While the patriotic part of the electorate is sighing bitterly about Volodymyr Zelensky’s chances to get to the runoff and even win the presidential race, a scenario of a complete change of power in the country begins to gradually outline.
For the presidential poll is only a prelude to the parliamentary elections that will take place this autumn. It would be naive to think that the great influence of Petro Poroshenko on all spheres of life in Ukraine is connected only with his presidency. No, he also has the largest faction in the parliament, he managed to form a coalition and, therefore, a loyal or even obedient government as well as appointed “his” people to the key posts.
And now let’s simulate a situation: Volodymyr Zelensky does win the election and becomes the president of Ukraine. Even if he really has at least a minimal desire to do something for his country, he will not even be able to make a step since he does not have a majority in the parliament. And any initiative of the president turns into an empty chatter without it.
Then it gets worse: a weak, immature and inexperienced president is rapidly losing people’s support. I do not need to remind you that Ukrainians have a tradition of starting to hate a person they voted for the next day after he has been sworn in as a president. Disappointment is inevitable, along with the reluctance of other political players to support such a president.
So it is highly likely that the election of Zelensky as a president will lead to the marginalization of the institution of the presidency in Ukraine. It will launch constitutional changes aiming to limit the influence and functions of the guarantor of the Constitution to purely representative ones. President Zelensky will not control the entire state but only his administration. He will turn into a British queen lacking exquisite style and good manners. He will only wave from Bankova Street to the tourists at the House with Chimaeras and solemnly open new “League of Laugh” seasons.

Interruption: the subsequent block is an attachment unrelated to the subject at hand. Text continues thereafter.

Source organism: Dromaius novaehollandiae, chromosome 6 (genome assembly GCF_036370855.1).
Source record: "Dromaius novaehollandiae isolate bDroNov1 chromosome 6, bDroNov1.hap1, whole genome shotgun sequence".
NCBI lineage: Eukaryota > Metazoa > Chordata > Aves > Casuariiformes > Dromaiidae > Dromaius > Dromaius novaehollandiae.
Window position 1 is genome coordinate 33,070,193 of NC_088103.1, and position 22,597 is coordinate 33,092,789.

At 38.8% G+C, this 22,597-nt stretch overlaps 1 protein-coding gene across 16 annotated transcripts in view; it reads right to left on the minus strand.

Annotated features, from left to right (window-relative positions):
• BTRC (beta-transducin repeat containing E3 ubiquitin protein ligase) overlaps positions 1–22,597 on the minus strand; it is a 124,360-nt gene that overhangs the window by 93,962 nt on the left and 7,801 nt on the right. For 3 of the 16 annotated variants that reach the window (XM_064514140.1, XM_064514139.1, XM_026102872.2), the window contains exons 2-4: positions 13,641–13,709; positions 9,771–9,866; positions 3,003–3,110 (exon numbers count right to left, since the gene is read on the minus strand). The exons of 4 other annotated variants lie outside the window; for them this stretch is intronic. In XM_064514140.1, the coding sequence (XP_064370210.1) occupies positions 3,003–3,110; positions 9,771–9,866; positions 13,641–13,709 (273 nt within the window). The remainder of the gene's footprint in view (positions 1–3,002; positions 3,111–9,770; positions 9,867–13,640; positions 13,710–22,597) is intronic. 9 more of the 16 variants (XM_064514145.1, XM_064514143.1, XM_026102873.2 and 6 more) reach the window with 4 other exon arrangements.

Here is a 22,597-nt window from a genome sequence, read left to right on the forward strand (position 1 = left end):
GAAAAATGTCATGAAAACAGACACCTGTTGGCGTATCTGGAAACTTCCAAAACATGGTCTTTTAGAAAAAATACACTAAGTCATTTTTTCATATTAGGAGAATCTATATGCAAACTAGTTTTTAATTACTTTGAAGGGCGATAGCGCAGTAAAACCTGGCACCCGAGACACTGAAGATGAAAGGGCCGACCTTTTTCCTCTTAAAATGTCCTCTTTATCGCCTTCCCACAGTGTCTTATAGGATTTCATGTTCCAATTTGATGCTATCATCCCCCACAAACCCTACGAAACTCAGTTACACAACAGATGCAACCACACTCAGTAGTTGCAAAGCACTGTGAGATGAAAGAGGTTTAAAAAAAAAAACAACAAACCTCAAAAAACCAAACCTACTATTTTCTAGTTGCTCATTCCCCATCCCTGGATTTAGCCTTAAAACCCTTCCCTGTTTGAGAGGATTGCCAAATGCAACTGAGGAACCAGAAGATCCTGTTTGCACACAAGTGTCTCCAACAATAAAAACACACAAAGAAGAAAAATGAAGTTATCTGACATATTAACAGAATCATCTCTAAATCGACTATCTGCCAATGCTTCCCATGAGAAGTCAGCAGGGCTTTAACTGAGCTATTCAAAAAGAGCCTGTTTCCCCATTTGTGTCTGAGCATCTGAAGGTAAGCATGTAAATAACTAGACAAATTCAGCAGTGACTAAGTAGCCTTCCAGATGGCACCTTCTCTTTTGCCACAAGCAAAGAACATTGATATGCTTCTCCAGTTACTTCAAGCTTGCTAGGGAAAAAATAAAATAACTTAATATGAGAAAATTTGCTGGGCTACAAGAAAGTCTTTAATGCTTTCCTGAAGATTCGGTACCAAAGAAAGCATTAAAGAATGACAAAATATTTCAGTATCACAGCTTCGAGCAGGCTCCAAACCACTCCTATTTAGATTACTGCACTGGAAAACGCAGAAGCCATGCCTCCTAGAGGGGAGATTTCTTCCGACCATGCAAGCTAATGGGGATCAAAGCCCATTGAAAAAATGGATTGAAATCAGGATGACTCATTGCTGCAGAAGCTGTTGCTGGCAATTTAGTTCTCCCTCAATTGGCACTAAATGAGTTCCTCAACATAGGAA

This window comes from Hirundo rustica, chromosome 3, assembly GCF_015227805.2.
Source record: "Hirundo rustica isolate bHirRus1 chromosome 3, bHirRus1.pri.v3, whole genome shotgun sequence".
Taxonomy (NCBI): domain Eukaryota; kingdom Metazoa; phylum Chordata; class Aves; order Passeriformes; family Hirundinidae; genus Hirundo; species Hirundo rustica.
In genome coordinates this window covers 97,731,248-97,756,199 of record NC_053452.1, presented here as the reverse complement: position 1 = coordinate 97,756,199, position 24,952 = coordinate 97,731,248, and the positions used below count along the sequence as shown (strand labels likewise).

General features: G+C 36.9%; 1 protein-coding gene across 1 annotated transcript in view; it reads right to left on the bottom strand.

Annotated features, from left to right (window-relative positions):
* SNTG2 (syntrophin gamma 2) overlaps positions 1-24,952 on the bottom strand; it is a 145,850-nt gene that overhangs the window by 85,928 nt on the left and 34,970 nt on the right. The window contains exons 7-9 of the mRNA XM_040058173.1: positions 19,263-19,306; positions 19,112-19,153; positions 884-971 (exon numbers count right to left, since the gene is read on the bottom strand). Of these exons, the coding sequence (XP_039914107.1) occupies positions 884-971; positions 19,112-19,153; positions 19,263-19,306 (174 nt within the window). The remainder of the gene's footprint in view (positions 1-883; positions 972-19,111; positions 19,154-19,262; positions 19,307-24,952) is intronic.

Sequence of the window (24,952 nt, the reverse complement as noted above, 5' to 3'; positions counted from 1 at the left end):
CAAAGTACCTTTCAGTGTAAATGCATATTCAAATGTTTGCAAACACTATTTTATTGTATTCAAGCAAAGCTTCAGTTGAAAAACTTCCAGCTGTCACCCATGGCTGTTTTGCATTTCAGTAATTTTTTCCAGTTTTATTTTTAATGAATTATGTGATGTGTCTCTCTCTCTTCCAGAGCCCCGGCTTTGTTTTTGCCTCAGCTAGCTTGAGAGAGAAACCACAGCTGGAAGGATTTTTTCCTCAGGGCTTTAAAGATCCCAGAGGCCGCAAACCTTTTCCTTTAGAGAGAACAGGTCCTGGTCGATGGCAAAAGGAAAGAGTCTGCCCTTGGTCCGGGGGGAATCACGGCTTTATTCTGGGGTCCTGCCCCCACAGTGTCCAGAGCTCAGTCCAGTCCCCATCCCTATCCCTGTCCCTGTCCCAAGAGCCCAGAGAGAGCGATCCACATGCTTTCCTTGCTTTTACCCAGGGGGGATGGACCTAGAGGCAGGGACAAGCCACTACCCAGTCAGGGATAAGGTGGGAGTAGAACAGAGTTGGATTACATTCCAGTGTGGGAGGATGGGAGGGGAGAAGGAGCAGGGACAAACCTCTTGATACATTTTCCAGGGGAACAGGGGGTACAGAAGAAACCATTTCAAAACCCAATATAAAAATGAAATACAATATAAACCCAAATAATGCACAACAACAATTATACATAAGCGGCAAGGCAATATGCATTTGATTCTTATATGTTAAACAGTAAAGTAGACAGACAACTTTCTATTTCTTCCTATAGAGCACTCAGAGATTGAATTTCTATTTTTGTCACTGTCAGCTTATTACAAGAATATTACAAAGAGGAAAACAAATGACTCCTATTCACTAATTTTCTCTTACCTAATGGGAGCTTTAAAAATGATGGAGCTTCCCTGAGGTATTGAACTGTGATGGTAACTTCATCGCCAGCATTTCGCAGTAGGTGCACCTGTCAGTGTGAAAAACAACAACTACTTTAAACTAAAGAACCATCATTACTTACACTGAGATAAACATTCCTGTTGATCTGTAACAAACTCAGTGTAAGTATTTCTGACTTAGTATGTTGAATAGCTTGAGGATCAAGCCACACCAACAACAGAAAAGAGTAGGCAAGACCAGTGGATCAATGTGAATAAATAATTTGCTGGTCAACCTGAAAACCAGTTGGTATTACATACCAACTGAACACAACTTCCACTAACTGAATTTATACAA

While the real power will pass to the prime minister. The ideas of turning our state into a parliamentary republic have existed in the Ukrainian political elite circles for many years already. The election of Zelensky as a president will only become a trigger for such amendments to the Constitution. It is quite possible to assume that under such circumstances an updated Constitution will allow the Verkhovna Rada to elect the next president by the parliament and not in the course of national elections.
Thus, one of Tymoshenko’s promises she gave last year – the introduction of the post of chancellor in Ukraine – will come true. Naturally, Mrs. Tymoshenko will obtain the position of the chancellor with unlimited power. After all, she does not care about the title of the post, she is interested in absolute power – no matter what it is called: president, prime minister or chancellor.
A high rating and a loss in the presidential elections will allow Tymoshenko to mobilize her voters and bring a large faction of the “Batkivshchyna” party to the Verkhovna Rada next autumn. Let’s add a faction of “Sluha Narodu” party (Eng. “Servant of the People”), all kinds of radicals and majoritarians as well as potential allies from the opposition (let me remind you that Yuriy Boyko stated that he believes the coalition with Tymoshenko was possible). And that is how we get a majority, which will change the Constitution and appoint Yulia Tymoshenko as a chancellor.
The fact that Zelensky and Tymoshenko are in the same political camp is evidenced by the recent interview of oligarch Ihor Kolomoisky in which he praises both candidates. Their interests coincide: Kolomoisky finally gets even with Poroshenko, and Tymoshenko gains a real power in the country. According to this scenario, our political perspective in the near future will look like this: Zelensky is the president, Tymoshenko is the chancellor, and Kolomoisky is “in clover”.
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